Mueller, CEO of Eurex Clearing, told Reuters on Thursday.

This is up from around 100 billion euros needed during the

COVID-19 outbreak that wreaked havoc on world markets in early

2020. Mueller told Reuters that risk models at Eurex Clearing

suggested that the current environment meant there was a greater

need to bolster liquidity.

He added that roughly 40% of the total requirement is due to

use of interest rate swaps, up from a fraction during the

COVID-crisis in 2020.

Volatility means more initial margin. More initial margin means more demand for collateral. Which then absorbs all the collateral into the clearing system.

Anjuli Davies 11:56

Do platforms like Eurex get to repo their collateral?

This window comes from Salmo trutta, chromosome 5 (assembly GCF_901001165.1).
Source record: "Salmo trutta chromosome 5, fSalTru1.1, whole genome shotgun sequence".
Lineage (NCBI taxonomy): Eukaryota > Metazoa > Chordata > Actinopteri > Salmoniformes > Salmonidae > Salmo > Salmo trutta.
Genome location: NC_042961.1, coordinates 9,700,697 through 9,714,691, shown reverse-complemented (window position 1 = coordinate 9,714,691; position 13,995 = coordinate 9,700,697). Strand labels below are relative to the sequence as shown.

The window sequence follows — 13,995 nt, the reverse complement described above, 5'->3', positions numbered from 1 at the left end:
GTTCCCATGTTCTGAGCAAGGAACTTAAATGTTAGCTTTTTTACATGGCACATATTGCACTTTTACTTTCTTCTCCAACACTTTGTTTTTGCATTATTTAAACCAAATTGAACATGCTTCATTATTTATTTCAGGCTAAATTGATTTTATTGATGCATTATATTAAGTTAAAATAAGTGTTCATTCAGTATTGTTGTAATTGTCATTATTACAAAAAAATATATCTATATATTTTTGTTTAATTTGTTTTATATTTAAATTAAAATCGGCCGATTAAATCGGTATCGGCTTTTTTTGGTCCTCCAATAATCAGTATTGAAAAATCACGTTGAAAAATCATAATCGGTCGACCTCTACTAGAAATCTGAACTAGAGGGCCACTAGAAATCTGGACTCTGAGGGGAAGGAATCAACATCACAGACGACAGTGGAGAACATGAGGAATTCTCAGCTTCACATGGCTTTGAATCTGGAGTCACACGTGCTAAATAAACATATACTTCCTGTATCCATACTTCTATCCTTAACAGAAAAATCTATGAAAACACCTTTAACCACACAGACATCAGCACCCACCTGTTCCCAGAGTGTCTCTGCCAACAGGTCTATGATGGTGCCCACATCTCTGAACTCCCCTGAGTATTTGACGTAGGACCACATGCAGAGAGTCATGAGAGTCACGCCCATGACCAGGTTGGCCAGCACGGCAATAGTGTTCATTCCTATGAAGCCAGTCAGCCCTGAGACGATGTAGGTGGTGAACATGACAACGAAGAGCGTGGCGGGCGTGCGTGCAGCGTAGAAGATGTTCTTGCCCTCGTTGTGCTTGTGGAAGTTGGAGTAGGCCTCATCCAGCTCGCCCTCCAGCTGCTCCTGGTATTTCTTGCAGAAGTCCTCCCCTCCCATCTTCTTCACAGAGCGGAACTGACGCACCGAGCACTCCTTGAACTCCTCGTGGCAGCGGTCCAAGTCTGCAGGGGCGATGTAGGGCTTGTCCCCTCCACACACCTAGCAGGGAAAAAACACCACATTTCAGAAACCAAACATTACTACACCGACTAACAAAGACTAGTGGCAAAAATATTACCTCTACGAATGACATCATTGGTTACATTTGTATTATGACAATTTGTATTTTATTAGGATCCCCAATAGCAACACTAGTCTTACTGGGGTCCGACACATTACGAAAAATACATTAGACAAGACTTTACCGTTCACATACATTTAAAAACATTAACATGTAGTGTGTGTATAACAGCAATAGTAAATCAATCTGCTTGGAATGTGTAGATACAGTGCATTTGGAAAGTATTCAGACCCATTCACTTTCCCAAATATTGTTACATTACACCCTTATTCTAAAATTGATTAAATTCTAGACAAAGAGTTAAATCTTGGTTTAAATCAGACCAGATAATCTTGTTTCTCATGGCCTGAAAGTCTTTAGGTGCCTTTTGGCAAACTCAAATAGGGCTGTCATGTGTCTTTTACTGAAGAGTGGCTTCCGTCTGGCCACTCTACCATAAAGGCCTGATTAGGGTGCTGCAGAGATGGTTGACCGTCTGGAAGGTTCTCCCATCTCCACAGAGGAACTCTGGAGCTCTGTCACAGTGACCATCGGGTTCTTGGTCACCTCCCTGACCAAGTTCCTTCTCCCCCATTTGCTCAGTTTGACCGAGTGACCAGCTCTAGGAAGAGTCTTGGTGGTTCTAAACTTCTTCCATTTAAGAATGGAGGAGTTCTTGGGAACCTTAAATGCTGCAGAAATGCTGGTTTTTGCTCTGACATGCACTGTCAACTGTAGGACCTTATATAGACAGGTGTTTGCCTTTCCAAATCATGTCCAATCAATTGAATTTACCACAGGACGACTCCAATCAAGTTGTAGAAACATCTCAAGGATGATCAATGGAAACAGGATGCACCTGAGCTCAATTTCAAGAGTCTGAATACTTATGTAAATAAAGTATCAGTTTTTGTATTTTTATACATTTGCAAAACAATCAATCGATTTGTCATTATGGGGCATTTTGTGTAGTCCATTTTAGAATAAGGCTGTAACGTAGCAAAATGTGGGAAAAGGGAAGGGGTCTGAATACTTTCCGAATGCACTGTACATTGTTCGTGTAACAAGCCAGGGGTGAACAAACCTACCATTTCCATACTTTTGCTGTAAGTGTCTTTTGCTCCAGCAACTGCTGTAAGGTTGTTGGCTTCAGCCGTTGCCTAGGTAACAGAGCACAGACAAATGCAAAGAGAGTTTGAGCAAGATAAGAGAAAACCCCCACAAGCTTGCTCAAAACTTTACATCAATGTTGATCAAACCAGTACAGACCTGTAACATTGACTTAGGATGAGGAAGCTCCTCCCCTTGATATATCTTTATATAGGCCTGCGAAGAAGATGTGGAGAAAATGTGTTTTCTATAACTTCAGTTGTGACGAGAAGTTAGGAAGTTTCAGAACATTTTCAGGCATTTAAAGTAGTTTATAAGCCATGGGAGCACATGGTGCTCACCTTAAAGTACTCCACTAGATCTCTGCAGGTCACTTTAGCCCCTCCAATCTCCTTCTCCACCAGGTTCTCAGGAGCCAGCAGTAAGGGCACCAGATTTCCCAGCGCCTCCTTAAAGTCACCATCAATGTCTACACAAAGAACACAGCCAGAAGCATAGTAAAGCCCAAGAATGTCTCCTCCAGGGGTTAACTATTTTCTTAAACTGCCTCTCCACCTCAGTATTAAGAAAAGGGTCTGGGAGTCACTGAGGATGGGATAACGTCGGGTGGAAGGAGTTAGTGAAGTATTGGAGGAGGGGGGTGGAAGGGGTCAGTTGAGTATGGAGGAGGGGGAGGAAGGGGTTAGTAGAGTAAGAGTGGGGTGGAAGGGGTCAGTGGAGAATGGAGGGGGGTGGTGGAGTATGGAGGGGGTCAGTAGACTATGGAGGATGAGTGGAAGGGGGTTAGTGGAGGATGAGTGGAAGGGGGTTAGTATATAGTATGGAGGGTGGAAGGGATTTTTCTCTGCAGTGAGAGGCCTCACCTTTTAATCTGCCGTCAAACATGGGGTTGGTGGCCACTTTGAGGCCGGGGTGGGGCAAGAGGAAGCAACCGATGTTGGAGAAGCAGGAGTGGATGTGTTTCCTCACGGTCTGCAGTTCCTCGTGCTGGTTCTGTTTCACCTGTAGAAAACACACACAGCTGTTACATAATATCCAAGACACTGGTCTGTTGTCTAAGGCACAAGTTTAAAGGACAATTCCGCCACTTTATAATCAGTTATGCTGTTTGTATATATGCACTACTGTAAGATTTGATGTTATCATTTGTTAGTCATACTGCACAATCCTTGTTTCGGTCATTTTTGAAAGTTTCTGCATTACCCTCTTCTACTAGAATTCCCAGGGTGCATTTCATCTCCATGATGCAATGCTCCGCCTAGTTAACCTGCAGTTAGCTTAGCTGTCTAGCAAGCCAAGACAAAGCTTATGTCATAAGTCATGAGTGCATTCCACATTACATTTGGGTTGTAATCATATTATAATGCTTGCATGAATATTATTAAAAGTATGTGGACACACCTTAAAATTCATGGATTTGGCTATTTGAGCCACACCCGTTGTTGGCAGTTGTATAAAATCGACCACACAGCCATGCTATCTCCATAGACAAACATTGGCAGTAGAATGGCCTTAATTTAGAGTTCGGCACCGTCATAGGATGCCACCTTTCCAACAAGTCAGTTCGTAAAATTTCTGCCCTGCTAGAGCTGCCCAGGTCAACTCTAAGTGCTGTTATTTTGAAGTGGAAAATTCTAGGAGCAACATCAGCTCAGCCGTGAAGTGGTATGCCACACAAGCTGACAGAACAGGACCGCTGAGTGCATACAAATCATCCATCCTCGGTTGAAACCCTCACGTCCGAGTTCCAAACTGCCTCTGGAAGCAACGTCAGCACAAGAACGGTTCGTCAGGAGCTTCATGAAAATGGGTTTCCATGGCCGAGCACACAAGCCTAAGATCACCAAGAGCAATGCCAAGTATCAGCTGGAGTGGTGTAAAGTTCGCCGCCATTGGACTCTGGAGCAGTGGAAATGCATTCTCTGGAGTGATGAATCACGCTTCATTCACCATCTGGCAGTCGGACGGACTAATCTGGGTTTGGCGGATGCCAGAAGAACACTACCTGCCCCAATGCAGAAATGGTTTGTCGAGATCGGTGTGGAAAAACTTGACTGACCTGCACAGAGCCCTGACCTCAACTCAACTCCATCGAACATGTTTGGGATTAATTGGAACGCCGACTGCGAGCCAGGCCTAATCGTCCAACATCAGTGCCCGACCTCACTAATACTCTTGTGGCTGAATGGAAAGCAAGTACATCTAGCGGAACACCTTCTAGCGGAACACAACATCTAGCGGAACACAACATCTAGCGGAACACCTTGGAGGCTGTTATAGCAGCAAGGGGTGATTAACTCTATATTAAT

Izabella Kaminska 11:57

That is a good question. I actually don’t know. But I do know that people like Manmohan Singh have long been arguing that the cbanks should repo out their asset purchases back into the market to help with collateral velocity. But I guess it should apply to clearers too.

Anjuli Davies 11:58

On that note, we’re nearly out of time

Someone pointed this out to us though earlier

@WallStreetSilv

7h

Police in France are now checking your fuel tank before they allow you access to petrol stations… if you have too much in your tank, you are turned away. Shortages in France are forcing people to wait in lines for hours to get only a partial refill of fuel.

Izabella Kaminska 11:59

This is quite extraordinary. There’s a video that goes with it.

Anjuli Davies 11:59

Is this where we are all headed, along with blackouts? Izzy, have you got candles and torches at the ready?

Izabella Kaminska 12:00

All I can say is that I received a note from my property management service… yes, yes… I have access to a bolt-hole in the French alps from back in the day when I was based in Geneva… that there is absolutely no wood to be had anywhere in the valley.